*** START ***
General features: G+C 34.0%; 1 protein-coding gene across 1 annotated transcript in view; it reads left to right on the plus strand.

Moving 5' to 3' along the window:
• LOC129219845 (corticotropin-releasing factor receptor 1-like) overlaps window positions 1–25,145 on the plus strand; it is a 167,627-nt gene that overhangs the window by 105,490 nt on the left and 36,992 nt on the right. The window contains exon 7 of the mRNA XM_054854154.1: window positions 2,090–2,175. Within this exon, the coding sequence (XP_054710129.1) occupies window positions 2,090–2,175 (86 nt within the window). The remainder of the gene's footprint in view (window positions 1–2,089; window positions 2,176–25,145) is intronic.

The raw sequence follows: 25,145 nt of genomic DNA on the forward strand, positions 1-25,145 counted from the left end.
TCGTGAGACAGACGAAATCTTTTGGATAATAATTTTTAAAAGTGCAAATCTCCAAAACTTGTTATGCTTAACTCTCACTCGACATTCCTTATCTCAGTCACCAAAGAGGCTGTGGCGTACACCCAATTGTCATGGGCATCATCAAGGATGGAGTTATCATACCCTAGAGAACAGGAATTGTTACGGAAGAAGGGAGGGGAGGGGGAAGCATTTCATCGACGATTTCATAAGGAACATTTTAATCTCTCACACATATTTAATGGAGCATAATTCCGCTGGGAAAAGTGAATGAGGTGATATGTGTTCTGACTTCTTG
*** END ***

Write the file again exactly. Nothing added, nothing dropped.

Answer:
General features: G+C 34.0%; 1 protein-coding gene across 1 annotated transcript in view; it reads left to right on the plus strand.

Moving 5' to 3' along the window:
• LOC129219845 (corticotropin-releasing factor receptor 1-like) overlaps window positions 1–25,145 on the plus strand; it is a 167,627-nt gene that overhangs the window by 105,490 nt on the left and 36,992 nt on the right. The window contains exon 7 of the mRNA XM_054854154.1: window positions 2,090–2,175. Within this exon, the coding sequence (XP_054710129.1) occupies window positions 2,090–2,175 (86 nt within the window). The remainder of the gene's footprint in view (window positions 1–2,089; window positions 2,176–25,145) is intronic.

The raw sequence follows: 25,145 nt of genomic DNA on the forward strand, positions 1-25,145 counted from the left end.
TCGTGAGACAGACGAAATCTTTTGGATAATAATTTTTAAAAGTGCAAATCTCCAAAACTTGTTATGCTTAACTCTCACTCGACATTCCTTATCTCAGTCACCAAAGAGGCTGTGGCGTACACCCAATTGTCATGGGCATCATCAAGGATGGAGTTATCATACCCTAGAGAACAGGAATTGTTACGGAAGAAGGGAGGGGAGGGGGAAGCATTTCATCGACGATTTCATAAGGAACATTTTAATCTCTCACACATATTTAATGGAGCATAATTCCGCTGGGAAAAGTGAATGAGGTGATATGTGTTCTGACTTCTTG